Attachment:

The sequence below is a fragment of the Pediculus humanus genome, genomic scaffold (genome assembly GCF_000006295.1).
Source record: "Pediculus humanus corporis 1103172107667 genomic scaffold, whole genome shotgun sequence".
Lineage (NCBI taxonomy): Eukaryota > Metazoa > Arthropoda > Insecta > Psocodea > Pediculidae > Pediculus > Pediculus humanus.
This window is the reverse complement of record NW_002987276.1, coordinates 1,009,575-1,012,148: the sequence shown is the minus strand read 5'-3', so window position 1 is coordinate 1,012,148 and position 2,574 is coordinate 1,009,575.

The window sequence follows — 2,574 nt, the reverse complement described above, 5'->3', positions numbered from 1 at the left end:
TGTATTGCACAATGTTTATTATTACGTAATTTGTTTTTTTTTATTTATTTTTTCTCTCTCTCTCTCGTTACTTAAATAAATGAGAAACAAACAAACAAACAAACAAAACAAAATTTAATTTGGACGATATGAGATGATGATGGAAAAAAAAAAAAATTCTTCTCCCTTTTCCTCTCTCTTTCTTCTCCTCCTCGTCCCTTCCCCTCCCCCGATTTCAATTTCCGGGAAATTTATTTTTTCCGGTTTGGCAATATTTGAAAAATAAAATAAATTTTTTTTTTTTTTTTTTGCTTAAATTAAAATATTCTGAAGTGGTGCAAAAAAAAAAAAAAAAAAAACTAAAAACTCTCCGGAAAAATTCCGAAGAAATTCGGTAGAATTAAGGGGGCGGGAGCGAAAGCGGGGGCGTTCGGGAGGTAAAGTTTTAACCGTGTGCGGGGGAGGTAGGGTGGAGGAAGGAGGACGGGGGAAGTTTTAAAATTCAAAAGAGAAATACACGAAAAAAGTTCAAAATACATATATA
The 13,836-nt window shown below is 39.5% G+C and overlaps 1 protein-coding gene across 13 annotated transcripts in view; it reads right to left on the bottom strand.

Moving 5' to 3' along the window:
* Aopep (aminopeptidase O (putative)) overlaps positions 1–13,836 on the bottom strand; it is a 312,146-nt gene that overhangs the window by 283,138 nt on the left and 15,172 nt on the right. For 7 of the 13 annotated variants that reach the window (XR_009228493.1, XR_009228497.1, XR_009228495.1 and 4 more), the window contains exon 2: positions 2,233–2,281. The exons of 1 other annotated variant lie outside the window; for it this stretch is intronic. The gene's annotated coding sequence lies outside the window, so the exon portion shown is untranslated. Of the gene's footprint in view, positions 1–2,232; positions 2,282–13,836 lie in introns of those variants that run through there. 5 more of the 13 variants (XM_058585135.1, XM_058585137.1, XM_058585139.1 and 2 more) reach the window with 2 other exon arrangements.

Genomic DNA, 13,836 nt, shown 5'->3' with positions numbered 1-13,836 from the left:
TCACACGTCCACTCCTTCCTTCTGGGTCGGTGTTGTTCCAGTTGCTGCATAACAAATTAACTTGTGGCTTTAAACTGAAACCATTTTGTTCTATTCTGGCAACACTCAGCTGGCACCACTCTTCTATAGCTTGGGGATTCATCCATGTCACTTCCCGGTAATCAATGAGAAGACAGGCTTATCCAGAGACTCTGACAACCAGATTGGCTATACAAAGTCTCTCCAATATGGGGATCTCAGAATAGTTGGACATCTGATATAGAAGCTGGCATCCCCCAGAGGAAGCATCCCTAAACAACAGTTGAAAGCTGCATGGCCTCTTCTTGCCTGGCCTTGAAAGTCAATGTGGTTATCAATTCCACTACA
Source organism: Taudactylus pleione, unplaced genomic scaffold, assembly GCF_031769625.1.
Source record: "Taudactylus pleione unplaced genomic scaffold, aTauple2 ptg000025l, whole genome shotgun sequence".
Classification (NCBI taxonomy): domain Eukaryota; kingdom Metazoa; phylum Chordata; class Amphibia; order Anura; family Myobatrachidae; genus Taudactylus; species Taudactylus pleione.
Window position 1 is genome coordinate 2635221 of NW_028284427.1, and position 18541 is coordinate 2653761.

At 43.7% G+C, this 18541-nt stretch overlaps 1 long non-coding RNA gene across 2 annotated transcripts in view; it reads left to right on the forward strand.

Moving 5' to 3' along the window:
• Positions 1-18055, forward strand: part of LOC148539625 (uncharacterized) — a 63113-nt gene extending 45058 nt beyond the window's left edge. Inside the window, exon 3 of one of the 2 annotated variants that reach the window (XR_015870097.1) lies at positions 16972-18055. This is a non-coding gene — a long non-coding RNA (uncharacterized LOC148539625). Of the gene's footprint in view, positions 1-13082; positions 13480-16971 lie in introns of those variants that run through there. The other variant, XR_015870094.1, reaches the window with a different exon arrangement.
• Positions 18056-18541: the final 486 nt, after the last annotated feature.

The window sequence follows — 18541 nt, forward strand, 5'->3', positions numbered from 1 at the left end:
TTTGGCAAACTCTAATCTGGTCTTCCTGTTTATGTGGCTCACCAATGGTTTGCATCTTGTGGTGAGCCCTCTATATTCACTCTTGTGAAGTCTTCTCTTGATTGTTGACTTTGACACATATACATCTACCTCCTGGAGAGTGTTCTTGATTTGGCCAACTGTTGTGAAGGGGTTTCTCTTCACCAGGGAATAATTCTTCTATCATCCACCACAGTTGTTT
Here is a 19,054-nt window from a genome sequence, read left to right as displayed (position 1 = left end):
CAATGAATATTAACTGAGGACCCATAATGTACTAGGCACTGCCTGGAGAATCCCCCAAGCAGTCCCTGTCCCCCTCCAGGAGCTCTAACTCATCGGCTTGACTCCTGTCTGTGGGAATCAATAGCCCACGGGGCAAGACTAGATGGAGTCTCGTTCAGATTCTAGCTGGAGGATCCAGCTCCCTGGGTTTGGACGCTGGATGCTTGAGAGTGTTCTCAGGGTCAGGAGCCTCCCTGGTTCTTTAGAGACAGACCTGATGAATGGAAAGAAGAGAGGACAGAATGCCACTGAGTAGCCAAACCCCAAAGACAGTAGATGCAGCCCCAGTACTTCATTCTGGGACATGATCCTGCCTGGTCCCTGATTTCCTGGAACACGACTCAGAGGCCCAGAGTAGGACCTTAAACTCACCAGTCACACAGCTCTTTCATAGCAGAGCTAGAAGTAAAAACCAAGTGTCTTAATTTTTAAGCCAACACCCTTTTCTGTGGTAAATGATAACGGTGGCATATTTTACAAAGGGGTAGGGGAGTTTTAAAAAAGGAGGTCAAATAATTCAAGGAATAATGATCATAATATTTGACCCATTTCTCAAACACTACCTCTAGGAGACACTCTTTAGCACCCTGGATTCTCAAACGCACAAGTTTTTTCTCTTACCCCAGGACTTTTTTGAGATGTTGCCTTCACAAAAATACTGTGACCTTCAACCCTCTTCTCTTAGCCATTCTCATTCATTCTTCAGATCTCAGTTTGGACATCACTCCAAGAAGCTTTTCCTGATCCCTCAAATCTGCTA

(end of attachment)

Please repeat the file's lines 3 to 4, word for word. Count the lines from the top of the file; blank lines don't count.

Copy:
Lineage (NCBI taxonomy): Eukaryota > Metazoa > Arthropoda > Insecta > Psocodea > Pediculidae > Pediculus > Pediculus humanus.
This window is the reverse complement of record NW_002987276.1, coordinates 1,009,575-1,012,148: the sequence shown is the minus strand read 5'-3', so window position 1 is coordinate 1,012,148 and position 2,574 is coordinate 1,009,575.